A plane crash in northern Minnesota claimed the lives of eight people on Friday last week, among them Minnesota Senator Paul Wellstone, his wife and his daughter.

It is a deeply felt tragedy for me because I am a Minnesotan, and Wellstone’s nearly twelve years in office covered more than the entirety of my politically active life. An elected official has never fought harder to make sure that his constituents were strongly represented, though there may be some who matched his efforts.

But he didn’t just fight for Minnesotans, and he certainly wasn’t just a proponent for a few special interest groups. He was on the side of anybody who felt that they needed a voice in the government.

Paul Wellstone was an educator at Carleton College in Minnesota for 21 years and brought his experience to bear in Washington. He helped pass bills to give more funding to schools and financial aid for college students.

His stance on education can be summed up in a statement he made in a speech at Columbia University: “That all citizens will be given an equal start through a sound education is one of the most basic, promised rights of our democracy.”

Senator Wellstone always concerned himself with the protection of those basic rights that our nation has promised us. Likewise, he kept his own promises. Perhaps that is simply a result of integrity. A typical image is that a promise is a thing wrung out of a politician in exchange for kind treatment from some organization or special interest group. Not this politician.

In a time when the phrases ‘campaign promises’ and ‘outright lies’ are quickly becoming synonymous, Wellstone made promises when he was committed to doing something that he saw needed changing or when someone brought an issue to his attention that obviously needed evaluation.

Wellstone was also a friend of environmentalists; in fact, he was called an “Environmental Hero” by the League of Conservation Voters. He filibustered away the Bush administration’s attempt to open the Arctic National Wildlife Refuge to oil drilling and worked to keep the Clean Air Act from being significantly weakened.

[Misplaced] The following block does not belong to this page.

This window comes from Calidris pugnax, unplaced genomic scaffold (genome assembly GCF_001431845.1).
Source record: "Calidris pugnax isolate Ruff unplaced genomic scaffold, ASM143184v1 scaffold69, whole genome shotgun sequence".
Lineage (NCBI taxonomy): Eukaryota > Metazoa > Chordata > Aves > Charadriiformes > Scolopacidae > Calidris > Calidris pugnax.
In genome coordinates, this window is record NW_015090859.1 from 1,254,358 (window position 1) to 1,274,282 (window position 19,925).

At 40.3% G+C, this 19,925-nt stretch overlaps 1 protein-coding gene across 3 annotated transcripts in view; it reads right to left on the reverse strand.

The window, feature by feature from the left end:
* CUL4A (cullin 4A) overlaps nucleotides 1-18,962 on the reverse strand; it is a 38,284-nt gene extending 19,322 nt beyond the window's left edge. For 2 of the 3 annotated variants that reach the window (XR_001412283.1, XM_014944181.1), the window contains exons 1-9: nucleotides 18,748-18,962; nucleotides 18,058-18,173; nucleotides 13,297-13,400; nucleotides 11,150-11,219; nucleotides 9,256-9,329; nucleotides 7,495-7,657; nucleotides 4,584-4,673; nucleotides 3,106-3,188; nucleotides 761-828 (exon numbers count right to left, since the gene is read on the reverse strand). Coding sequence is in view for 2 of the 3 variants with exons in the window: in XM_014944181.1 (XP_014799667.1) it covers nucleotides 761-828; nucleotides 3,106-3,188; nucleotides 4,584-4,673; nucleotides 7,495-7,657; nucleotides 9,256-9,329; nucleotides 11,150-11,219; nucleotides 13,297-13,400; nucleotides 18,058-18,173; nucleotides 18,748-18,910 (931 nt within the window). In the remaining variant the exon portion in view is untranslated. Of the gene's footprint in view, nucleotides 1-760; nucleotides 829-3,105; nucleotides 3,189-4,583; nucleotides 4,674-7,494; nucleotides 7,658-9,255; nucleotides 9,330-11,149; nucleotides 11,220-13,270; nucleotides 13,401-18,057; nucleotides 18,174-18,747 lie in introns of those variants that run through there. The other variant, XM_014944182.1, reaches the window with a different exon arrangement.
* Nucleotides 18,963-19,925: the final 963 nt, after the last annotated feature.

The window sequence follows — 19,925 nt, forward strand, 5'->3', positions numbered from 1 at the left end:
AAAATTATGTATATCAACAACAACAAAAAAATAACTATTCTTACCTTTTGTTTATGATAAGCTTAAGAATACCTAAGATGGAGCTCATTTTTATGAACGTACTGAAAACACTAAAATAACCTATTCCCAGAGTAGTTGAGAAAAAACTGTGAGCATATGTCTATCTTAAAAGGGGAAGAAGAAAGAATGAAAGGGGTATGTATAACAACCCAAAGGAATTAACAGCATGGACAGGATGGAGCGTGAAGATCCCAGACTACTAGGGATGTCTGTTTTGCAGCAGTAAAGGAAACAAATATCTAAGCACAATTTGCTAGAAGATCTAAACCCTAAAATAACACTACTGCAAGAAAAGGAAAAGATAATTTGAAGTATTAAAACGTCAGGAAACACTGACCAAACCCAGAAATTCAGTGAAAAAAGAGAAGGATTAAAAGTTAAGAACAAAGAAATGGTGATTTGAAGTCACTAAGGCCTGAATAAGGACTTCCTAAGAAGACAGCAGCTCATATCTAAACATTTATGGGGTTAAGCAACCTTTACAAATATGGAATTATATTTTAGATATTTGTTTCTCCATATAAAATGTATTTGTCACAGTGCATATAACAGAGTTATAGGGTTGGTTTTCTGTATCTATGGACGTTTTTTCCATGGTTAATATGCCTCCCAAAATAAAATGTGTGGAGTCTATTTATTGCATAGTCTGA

He supported lessening America’s dependence on oil by helping to encourage alternative and renewable energy sources. Now that we’ve got an oil baron in the White House, this is sorely needed.

Of course, with the alleged election of this oil baron, the nation became more concerned with clean politics, something Senator Wellstone has fought for since he’s been in the game. He wrote the Clean Money, Clean Elections Act, which earned the unofficial title of the gold standard for campaign finance reform.

Senator Wellstone set a lot of other standards for politicians in my eyes. He wasn’t Mr. Smith from “Mr. Smith Goes to Washington.” He wasn’t a saint, and he certainly wasn’t perfect. But he always put the people first in everything that he did in Washington.

I’ll let Senator Paul Wellstone have the last words, which is also excellent advice for any elected officials who claim to represent the people:

“Citizens want us to deal with issues that are at the center of their lives. They yearn for a politics that speaks to and includes them: affordable child care, a good education for their children, health and retirement security, good jobs that will support their families, respect for the environment and human rights, clean elections and clean campaigns.”

Cory Anthony is the Daily Nexus assistant Opinion editor. His column appears Tuesdays.